Request for City Funding

On February 27, 2020, MBCDC submitted three applications for capital repairs to the CDBG and HOME FY 20/21 RFP process for the following projects:


CDBG Capital repairs for 1551 Pennsylvania Avenue, CDBG Capital repairs and re-financing for the Allen Apartments, and HOME Capital repairs for 1551 Pennsylvania Avenue.


The applications did not meet the requirements of the CDBG and HOME programs for the following reasons:

  • The organization shows a financial deficit based on the statements provided.
  • Financial statements do not demonstrate sufficient cashflow to cover expenses that would be reimbursed by the CDBG/ HOME program.
  • The timeline provided does not take into account a design phase or bidding time.
  • The financial statements include findings related to compliance with federal requirements; and
  • The submitted budget failed to clearly explain expenses related to construction and professional services.


City staff continues to receive calls from tenants about property management issues, and those are fielded with MBCDC and RAM staff to seek prompt resolution.


Issues of Compliance

The City continues to monitor the agency’s financial standing. On April 29, 2020, MBCDC provided the FY 20 cash flow projections for its umbrella organization. City staff discussed the projections with MBCDC, to clarify reasons costs were not delineated for repairs and maintenance, elevator maintenance, building permits and utility costs. MBCDC staff explained that these costs are accounted for in each property’s corresponding budget.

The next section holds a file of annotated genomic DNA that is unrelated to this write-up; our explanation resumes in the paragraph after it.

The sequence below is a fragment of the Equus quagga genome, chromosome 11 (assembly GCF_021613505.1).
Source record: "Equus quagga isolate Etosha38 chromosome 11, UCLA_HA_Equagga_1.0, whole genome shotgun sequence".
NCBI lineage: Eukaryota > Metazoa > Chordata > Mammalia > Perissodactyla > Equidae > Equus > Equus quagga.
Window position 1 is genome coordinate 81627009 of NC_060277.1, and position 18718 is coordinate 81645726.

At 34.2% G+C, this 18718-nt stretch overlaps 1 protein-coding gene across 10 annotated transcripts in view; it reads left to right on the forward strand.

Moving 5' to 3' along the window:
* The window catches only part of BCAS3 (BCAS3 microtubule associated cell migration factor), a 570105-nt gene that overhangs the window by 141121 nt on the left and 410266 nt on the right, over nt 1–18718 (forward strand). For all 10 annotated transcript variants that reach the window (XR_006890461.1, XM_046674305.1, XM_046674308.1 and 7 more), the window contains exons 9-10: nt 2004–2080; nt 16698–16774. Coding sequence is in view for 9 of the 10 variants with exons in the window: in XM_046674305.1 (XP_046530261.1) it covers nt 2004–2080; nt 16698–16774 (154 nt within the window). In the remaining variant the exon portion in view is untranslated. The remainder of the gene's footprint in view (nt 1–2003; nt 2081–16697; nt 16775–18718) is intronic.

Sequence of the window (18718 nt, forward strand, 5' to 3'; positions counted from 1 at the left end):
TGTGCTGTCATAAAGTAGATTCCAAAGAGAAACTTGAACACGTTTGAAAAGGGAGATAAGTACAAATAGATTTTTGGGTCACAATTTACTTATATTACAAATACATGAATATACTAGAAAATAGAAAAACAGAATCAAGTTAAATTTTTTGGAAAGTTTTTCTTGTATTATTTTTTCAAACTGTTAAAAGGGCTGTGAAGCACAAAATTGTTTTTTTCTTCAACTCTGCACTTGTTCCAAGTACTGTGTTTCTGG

On September 10, 2020, MBCDC provided Consolidated Financial Statements for 2019. The statements delineated a continued deficit and highlighted the subsequent events that have impacted the organization’s financial capacity and compliance with federal programs. The report also listed a variety of current material weaknesses and significant deficiencies in connection to the agency’s internal controls, accounting processes and tenant management that have persisted for five (5) years. MBCDC provided a response that included corrective actions as part of a corrective action plan within the report.


Jefferson Apartments

The Building Department inspected the Jefferson Apartments and issued a violation on August 15, 2019 due to observation of structure deterioration on the first floor. The relocation process for all tenants on the first floor began in March 2020. Tenants have been temporarily relocated to hotels or other units within the portfolio. MBCDC retained an engineering firm for the scope of work and subsequently bid out the project and selected a contractor. The building permit was issued on May 26, 2020. The repairs are estimated to be complete by March 12th. The vacant units on the first floor will be ready to be rented on April 1st.